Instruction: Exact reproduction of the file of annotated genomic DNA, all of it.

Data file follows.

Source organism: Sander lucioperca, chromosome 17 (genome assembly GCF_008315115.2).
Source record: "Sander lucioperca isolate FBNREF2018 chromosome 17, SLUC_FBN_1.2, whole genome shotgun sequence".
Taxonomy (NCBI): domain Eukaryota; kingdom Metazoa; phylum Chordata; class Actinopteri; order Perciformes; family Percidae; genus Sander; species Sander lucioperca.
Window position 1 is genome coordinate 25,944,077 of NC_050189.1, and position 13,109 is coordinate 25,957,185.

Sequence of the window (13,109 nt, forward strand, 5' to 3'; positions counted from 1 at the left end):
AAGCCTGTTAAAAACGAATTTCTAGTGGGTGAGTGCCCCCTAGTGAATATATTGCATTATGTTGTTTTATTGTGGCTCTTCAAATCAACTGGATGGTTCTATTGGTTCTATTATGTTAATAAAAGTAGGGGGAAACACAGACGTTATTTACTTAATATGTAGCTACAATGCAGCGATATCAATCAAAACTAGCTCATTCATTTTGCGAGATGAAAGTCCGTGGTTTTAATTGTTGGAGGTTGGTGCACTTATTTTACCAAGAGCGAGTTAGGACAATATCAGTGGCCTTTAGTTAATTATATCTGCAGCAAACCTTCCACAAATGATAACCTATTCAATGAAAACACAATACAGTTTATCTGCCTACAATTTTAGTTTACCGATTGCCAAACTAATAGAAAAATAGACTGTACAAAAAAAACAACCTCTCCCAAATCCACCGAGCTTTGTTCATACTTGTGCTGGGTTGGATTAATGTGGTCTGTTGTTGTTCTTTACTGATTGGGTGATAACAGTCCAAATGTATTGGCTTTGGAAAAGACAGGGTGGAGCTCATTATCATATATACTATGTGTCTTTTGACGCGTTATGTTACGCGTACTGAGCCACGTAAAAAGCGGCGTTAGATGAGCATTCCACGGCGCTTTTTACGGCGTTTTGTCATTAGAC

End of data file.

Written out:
Source organism: Sander lucioperca, chromosome 17 (genome assembly GCF_008315115.2).
Source record: "Sander lucioperca isolate FBNREF2018 chromosome 17, SLUC_FBN_1.2, whole genome shotgun sequence".
Taxonomy (NCBI): domain Eukaryota; kingdom Metazoa; phylum Chordata; class Actinopteri; order Perciformes; family Percidae; genus Sander; species Sander lucioperca.
Window position 1 is genome coordinate 25,944,077 of NC_050189.1, and position 13,109 is coordinate 25,957,185.

Sequence of the window (13,109 nt, forward strand, 5' to 3'; positions counted from 1 at the left end):
AAGCCTGTTAAAAACGAATTTCTAGTGGGTGAGTGCCCCCTAGTGAATATATTGCATTATGTTGTTTTATTGTGGCTCTTCAAATCAACTGGATGGTTCTATTGGTTCTATTATGTTAATAAAAGTAGGGGGAAACACAGACGTTATTTACTTAATATGTAGCTACAATGCAGCGATATCAATCAAAACTAGCTCATTCATTTTGCGAGATGAAAGTCCGTGGTTTTAATTGTTGGAGGTTGGTGCACTTATTTTACCAAGAGCGAGTTAGGACAATATCAGTGGCCTTTAGTTAATTATATCTGCAGCAAACCTTCCACAAATGATAACCTATTCAATGAAAACACAATACAGTTTATCTGCCTACAATTTTAGTTTACCGATTGCCAAACTAATAGAAAAATAGACTGTACAAAAAAAACAACCTCTCCCAAATCCACCGAGCTTTGTTCATACTTGTGCTGGGTTGGATTAATGTGGTCTGTTGTTGTTCTTTACTGATTGGGTGATAACAGTCCAAATGTATTGGCTTTGGAAAAGACAGGGTGGAGCTCATTATCATATATACTATGTGTCTTTTGACGCGTTATGTTACGCGTACTGAGCCACGTAAAAAGCGGCGTTAGATGAGCATTCCACGGCGCTTTTTACGGCGTTTTGTCATTAGAC